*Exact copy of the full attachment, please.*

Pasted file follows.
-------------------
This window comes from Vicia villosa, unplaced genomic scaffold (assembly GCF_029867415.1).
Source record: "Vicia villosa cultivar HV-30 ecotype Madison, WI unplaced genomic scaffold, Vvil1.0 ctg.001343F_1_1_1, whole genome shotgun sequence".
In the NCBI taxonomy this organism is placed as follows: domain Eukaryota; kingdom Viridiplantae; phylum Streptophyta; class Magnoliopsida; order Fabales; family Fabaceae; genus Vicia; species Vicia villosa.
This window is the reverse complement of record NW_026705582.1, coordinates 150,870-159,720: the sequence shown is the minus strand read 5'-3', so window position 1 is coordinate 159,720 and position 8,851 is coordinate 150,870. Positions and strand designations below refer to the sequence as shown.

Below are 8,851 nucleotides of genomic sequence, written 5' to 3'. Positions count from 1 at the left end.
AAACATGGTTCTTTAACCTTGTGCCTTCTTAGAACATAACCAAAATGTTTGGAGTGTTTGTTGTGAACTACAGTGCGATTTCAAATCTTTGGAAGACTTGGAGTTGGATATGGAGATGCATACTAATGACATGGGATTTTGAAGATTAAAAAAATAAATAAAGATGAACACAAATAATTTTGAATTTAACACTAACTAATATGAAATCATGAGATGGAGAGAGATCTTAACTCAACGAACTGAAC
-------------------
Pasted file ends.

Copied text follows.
This window comes from Vicia villosa, unplaced genomic scaffold (assembly GCF_029867415.1).
Source record: "Vicia villosa cultivar HV-30 ecotype Madison, WI unplaced genomic scaffold, Vvil1.0 ctg.001343F_1_1_1, whole genome shotgun sequence".
In the NCBI taxonomy this organism is placed as follows: domain Eukaryota; kingdom Viridiplantae; phylum Streptophyta; class Magnoliopsida; order Fabales; family Fabaceae; genus Vicia; species Vicia villosa.
This window is the reverse complement of record NW_026705582.1, coordinates 150,870-159,720: the sequence shown is the minus strand read 5'-3', so window position 1 is coordinate 159,720 and position 8,851 is coordinate 150,870. Positions and strand designations below refer to the sequence as shown.

Below are 8,851 nucleotides of genomic sequence, written 5' to 3'. Positions count from 1 at the left end.
AAACATGGTTCTTTAACCTTGTGCCTTCTTAGAACATAACCAAAATGTTTGGAGTGTTTGTTGTGAACTACAGTGCGATTTCAAATCTTTGGAAGACTTGGAGTTGGATATGGAGATGCATACTAATGACATGGGATTTTGAAGATTAAAAAAATAAATAAAGATGAACACAAATAATTTTGAATTTAACACTAACTAATATGAAATCATGAGATGGAGAGAGATCTTAACTCAACGAACTGAAC